2. Buy less. We’ve taken off the blinders with so many aspects of healthier living. We understand that 1 box of organic cereal costs the same as 3 boxes of GMO, sugar filled cereals. We’ve accepted this with our food so why do we buy 5 t-shirts when they go on sale for $2 at a big box store? It’s scary to think that you can buy new cheaply made clothing for less than 2nd hand! We know that there is a cost to this low price. The people that have made the garments have been paid very little and the materials used to make a $2 t-shirt are cheap. So cheap that just maybe, that t-shirt contains harmful ink, pesticide treated fabric, and hormone disruptors or lead plastic decals and design. That cheap t-shirt suddenly isn’t so appealing and shouldn’t be seen as something exciting.

3. Shop local. It’s the question I get asked the most. Where can you find locally made clothes?  Well I’m happy to say it exists. More and more small and indie businesses are manufacturing locally made clothing and they are getting easier to find. If you are having trouble finding something, post a question on our Fan Page and we’ll find a designer for you. Rain gear, bathing suits and shoes are still pretty tough to find, but you can find certified Öko-Tex brands for rain protection.

4. Buy 2nd hand. I get it – I have four kids that go through stages of loving a t-shirt with Spiderman or a beloved character on the front. This doesn’t mean that you need to purchase new clothing.  Chemicals in clothing are lessoned with wear and washing, not to mention used clothing feels better for the same reasons. It would be impossible to afford all locally made or organic clothing so get in the habit of frequenting thrift stores, buy/sell sites, and clothing swap meets. Shopping used also removes the temptation to buy latest trends in fashion which has a shelf life. Rather, 2nd hand shopping promotes classic purchases that have longevity.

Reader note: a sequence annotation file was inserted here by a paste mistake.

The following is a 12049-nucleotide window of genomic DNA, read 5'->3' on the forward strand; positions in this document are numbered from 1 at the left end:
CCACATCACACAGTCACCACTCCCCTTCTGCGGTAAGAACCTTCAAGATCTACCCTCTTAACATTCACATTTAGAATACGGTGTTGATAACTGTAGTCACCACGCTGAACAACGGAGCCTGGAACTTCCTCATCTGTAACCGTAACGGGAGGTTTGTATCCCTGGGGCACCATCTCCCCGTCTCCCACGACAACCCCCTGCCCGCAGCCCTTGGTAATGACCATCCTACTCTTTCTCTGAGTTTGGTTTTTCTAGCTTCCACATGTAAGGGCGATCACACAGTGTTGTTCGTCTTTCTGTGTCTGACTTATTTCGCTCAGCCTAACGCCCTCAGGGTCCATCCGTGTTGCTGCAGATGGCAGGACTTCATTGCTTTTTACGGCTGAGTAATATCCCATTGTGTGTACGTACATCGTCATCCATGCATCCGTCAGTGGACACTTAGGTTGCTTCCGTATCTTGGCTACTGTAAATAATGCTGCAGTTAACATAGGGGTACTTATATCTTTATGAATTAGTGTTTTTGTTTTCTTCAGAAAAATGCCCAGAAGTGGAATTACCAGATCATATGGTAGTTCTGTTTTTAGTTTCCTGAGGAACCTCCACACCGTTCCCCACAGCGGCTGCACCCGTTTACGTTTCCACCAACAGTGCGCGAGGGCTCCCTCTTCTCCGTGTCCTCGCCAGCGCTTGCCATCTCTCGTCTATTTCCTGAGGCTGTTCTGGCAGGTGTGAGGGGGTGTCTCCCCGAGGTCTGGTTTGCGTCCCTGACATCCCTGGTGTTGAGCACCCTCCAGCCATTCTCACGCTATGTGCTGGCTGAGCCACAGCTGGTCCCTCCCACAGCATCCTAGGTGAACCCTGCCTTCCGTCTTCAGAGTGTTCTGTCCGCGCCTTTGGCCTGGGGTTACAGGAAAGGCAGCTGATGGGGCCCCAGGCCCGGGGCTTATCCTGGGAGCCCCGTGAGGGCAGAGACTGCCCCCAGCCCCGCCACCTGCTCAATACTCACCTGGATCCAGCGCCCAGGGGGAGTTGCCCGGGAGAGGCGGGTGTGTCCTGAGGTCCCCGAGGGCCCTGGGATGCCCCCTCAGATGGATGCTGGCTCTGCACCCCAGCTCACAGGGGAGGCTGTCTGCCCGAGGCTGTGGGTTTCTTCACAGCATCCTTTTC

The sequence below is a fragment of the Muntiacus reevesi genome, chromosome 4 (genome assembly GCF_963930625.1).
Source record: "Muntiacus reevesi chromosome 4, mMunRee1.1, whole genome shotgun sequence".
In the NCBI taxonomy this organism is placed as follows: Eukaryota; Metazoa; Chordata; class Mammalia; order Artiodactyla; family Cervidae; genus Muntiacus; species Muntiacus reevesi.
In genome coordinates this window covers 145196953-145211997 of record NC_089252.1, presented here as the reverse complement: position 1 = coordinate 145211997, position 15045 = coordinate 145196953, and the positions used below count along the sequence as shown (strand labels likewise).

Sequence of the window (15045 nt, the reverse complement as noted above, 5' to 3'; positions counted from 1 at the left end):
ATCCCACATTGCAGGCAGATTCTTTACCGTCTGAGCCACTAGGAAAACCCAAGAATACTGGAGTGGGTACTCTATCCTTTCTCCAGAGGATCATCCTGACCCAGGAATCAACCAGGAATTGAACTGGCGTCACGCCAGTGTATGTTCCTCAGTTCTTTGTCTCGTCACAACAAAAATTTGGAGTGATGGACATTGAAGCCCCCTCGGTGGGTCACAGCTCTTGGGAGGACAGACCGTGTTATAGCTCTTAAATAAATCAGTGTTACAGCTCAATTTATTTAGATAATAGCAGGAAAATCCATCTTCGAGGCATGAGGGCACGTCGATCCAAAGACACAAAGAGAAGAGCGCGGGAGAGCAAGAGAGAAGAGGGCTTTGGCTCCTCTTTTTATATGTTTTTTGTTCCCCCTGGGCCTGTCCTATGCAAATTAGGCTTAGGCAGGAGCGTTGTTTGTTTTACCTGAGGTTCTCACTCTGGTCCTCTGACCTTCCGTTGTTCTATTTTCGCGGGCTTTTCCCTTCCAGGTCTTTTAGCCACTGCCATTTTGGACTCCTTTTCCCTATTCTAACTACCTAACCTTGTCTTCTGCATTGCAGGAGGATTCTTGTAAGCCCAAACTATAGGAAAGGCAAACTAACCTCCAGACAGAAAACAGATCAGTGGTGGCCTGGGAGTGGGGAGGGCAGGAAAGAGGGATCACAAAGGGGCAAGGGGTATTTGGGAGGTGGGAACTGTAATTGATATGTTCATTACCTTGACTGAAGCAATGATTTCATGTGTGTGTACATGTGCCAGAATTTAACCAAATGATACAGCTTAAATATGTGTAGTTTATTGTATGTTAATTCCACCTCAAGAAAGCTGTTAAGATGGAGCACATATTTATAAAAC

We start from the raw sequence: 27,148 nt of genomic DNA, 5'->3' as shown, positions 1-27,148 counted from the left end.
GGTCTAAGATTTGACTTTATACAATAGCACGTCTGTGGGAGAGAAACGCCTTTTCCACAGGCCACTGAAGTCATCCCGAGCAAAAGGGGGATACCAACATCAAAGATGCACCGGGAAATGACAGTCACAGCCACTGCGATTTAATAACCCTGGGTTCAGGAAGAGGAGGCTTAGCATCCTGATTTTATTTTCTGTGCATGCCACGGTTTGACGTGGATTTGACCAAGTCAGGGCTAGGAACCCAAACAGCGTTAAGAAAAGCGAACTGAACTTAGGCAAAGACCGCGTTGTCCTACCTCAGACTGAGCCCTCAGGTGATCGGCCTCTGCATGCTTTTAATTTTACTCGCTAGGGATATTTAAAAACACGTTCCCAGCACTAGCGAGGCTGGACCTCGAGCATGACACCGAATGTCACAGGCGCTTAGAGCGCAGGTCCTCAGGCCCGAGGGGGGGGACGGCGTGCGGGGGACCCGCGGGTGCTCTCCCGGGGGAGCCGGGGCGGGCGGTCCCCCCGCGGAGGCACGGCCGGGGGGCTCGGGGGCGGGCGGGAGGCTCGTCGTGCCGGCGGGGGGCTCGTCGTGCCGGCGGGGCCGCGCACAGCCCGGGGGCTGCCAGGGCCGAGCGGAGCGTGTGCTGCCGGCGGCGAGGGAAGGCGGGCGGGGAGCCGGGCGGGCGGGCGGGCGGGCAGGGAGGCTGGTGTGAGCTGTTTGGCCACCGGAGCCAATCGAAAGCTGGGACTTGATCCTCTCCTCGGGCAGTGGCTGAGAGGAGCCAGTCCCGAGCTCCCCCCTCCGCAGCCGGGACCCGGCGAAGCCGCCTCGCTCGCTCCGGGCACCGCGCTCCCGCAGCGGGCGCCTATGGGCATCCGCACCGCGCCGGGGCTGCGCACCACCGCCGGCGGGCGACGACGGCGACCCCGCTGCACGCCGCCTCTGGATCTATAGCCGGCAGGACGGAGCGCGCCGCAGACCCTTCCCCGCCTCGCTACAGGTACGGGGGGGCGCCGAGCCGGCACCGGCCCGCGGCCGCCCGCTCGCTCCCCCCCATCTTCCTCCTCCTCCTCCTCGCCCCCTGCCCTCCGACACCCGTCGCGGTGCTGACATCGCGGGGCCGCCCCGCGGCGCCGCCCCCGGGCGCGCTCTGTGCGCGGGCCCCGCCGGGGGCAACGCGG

5. Read clothing labels. Checking a clothing label will tell you two things quickly – if the company is proud of where it’s manufactured (Made In Canada or USA is something clothing lines like to promote) and what the article of clothing is made from. Just like the habit of reading food labels, clothing labels deserve the same few minutes. Learn what it means to wear synthetic fabrics. The most cheaply made clothing I’ve seen contains polyester and this means flame retardants exists next to your child’s skin. This can easily be avoided by sticking with 2nd hand cotton clothing or new organic clothing lines.

I don’t think either of my daughters have ever worn a new pair of jeans – 2nd hand feels better. Pictured below is my 7 year old clothing label reading ninja. The first thing she wants to know when buying clothing is does it contain polyester. She has skin sensitivities so we’ve done our best to keep her in more natural fabrics since she was a baby. She also has sensory needs with clothing and prefers how 2nd hand clothing or locally made brands feel on her skin.

I hope the awareness expands for sustainable fashion in North America. The divide in price between big box and locally manufactured clothing is huge and the reason is demand. We have not yet wrapped our minds around the environmental toll fast fashion or big box fashion brands place on our planet. Maybe as parents, if we imagine that toll with our health, the shift will come. By reducing and shopping with a new set of rules for fashion, the planet and human health will benefit, while a new sector of locally made fashion will finally be able to flourish.

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West Coast Natural Toy Magic

My love of Waldorf, naturally handcrafted toys is more than just admiration of a person’s craft. When you see a toy that has tenderness infused into the stitches and wooden seams, you absorb the love that was given to make this special toy. Being a West Coaster that is connected to two of the leaders in the Waldorf play and education fields, I’m super honored to be hosting a contest with Bamboletta Dolls and Natural Pod.